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Advanced Practice Registered Nurses (APRN)

ANA represents the interests of all APRNs, which include:  Certified Nurse Practitioners (NPs), Certified Registered Nurse Anesthetists (CRNAs), Clinical Nurse Specialists (CNS), and Certified Nurse Midwives (CNMs).

Supported by a growing body of evidence of the safe and cost-effective provision of care by APRNs, there is a national call to remove all barriers to full practice authority from organizations such as the Institute of Medicine (IOM), the National Governors Association (NGA), the Federal Trade Commission (FTC), the Bipartisan Policy Center, and the Veteran’s Health Administration (VHA), among others. Removal of regulatory barriers is work in which the ANA and its’ Constituent - State Nurses Associations have been engaged for many years. “Full practice authority” is generally defined as an APRN’s ability to utilize knowledge, skills, and judgment to practice to the full extent of their education and training.

Many non-physician health care providers are trained and willing to help meet this need, but are not permitted to do so because of limitations in their scope of practice. Shortages in primary care providers affect 1 in 5 Americans. Given the shortage of primary care physicians, allowing non-physician professionals, such as APRNs, to practice to the full extent of their education and training gives patients more options and more types of services.

Determining Scope of Practice for Advanced Practice Registered Nurses

Updated 9/30/2016
On May 25, 2015, the Department of Veterans Affairs (VA) published a proposed rule to standardize the practice of advanced practice registered nurses (APRNs) in the VA system.

  • The proposed rule would allow APRNs to practice to the full extent of education, training, and certification without regard to individual State practice regulations concerning requirements such as clinical supervision or mandatory collaboration with physicians.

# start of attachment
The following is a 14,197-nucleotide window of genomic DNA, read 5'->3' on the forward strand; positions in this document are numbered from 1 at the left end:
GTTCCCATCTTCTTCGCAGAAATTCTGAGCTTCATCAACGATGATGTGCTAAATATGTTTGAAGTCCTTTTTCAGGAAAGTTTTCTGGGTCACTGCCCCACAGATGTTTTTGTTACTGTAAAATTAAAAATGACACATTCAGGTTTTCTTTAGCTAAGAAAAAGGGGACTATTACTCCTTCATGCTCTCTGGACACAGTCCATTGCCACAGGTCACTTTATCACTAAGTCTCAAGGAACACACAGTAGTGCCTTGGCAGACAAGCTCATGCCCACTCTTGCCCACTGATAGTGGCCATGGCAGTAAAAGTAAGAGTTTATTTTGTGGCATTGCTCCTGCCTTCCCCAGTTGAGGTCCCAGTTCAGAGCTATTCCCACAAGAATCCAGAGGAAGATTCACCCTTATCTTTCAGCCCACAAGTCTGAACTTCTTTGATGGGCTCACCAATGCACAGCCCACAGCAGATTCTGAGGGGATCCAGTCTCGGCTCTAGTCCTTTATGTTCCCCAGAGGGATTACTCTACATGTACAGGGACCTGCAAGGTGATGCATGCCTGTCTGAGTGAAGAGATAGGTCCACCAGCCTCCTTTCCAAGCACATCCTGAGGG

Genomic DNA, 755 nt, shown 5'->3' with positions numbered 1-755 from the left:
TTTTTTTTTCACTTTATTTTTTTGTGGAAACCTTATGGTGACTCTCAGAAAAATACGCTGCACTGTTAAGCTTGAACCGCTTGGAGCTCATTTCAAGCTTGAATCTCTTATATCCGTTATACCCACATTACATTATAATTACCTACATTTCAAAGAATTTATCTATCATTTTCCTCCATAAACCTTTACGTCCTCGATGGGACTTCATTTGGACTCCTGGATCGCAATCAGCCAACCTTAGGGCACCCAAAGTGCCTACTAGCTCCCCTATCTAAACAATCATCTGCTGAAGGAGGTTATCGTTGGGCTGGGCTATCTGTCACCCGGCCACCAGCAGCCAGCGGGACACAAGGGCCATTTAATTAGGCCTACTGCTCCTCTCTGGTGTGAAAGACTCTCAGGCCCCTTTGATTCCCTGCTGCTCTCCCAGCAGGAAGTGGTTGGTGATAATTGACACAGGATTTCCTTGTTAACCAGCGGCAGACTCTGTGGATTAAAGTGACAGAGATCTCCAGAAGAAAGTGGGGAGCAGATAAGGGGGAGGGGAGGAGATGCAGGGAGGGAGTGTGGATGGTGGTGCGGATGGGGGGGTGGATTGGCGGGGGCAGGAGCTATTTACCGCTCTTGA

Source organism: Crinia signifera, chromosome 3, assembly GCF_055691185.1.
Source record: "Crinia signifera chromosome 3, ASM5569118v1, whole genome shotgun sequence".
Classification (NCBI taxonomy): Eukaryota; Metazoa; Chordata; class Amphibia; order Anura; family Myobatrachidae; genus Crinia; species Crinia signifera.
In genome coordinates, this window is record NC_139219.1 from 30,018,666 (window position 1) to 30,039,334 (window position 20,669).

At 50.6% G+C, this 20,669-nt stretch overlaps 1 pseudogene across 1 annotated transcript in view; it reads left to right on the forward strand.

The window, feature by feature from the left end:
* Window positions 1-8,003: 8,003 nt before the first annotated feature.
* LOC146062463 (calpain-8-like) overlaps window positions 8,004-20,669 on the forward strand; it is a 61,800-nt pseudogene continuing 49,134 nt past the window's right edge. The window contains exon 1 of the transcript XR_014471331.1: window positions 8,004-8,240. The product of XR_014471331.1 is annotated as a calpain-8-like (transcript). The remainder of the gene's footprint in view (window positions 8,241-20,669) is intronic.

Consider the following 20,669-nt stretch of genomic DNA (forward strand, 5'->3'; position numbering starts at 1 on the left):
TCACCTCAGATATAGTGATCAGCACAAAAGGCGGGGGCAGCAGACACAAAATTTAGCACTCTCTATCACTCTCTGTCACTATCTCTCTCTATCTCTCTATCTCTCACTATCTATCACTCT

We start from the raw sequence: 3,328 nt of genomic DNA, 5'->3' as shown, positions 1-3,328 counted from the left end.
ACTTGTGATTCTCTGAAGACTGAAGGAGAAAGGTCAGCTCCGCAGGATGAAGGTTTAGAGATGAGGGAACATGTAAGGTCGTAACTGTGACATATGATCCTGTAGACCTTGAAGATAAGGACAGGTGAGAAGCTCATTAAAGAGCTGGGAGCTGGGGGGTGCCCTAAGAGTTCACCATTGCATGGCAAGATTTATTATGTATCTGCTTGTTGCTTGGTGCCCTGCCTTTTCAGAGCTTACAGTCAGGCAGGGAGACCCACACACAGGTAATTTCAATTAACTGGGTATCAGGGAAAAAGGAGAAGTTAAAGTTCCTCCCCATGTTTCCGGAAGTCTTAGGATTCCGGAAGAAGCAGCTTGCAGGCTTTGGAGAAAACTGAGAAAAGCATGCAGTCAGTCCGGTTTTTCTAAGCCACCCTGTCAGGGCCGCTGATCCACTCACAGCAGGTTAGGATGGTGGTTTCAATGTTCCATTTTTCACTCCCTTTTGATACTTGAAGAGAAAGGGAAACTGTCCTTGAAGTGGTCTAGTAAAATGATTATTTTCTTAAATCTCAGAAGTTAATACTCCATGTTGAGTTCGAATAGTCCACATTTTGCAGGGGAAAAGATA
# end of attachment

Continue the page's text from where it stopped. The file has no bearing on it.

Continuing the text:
• VA proposed to accomplish this standardization through Federal preemption of State nursing licensure laws to the extent that such State laws conflict with the full practice authority as defined by VA.

Comments on the proposed rule were accepted through July 25, 2016.

VA has now finished their internal review of the comments and developed a final rule. On September 28th, the final rule was submitted for review to the Office of Management and Budget (OMB), Office of Information and Regulatory Affairs (OIRA).

ANA will continue to monitor this process and provide additional updates as more information is received. Please visit for more information.

Protecting Scope of Practice

Protecting the scope of practice for nurses, particularly advanced practice registered nurses, is a major initiative at ANA. ANA is working together with our Constituent Member (State) Associations to help remove geographic and practice setting limitations for APRNs. We are still working state by state to ensure that state laws affecting Advanced Practice Registered Nurses are both fair and consistent across the country, and that your scope of practice is not unfairly limited. In addition to this work, there are a number of projects that ANA supports and collaborates on to keep APRNs working to the full potential of their training.

  1. Team-Based Care: New Model or Trojan Horse? - This toolkit was created in response to organized medicine's campaign of "Physician-led team-based care," which has been used in an effort to halt Full Practice Authority (FPA) legislation in some states.
  2. IOM Future of Nursing Report A report from The Institute of Medicine (IOM) calls on nurses to take a greater role in America’s increasingly complex health care system. ANA highly commends the IOM for its newly released report on the nursing profession and acknowledges the need for nurses to take a leadership role in all settings to meet the demands of our changing health care system. The report is the result of the Initiative on the Future of Nursing, sponsored by the Robert Wood Johnson Foundation (RWJF). 
    ANA was gratified to find that many of the elements and recommendations of the IOM Report on the Future of Nursing are reflected in our ongoing work to advance the nursing profession. We are in complete agreement with the four "key messages" of the report. ANA and the ANA constituent state nurses associations have engaged in a wide range of activities over time that support the evidence-based recommendations of the IOM.
  3. Consensus Model for APRN Regulation - The Consensus model is referenced and included as Appendix D in the Future of Nursing Report. ANA is active in efforts to implement the Consensus Model, in which the APRN is defined as an "independent practitioner," to be licensed "with no regulatory requirements for collaboration, direction or supervision ."
  4. Legal Action - ANA weighs in on legal issues to protect nurses' ability to provide the full range of services defined by law.

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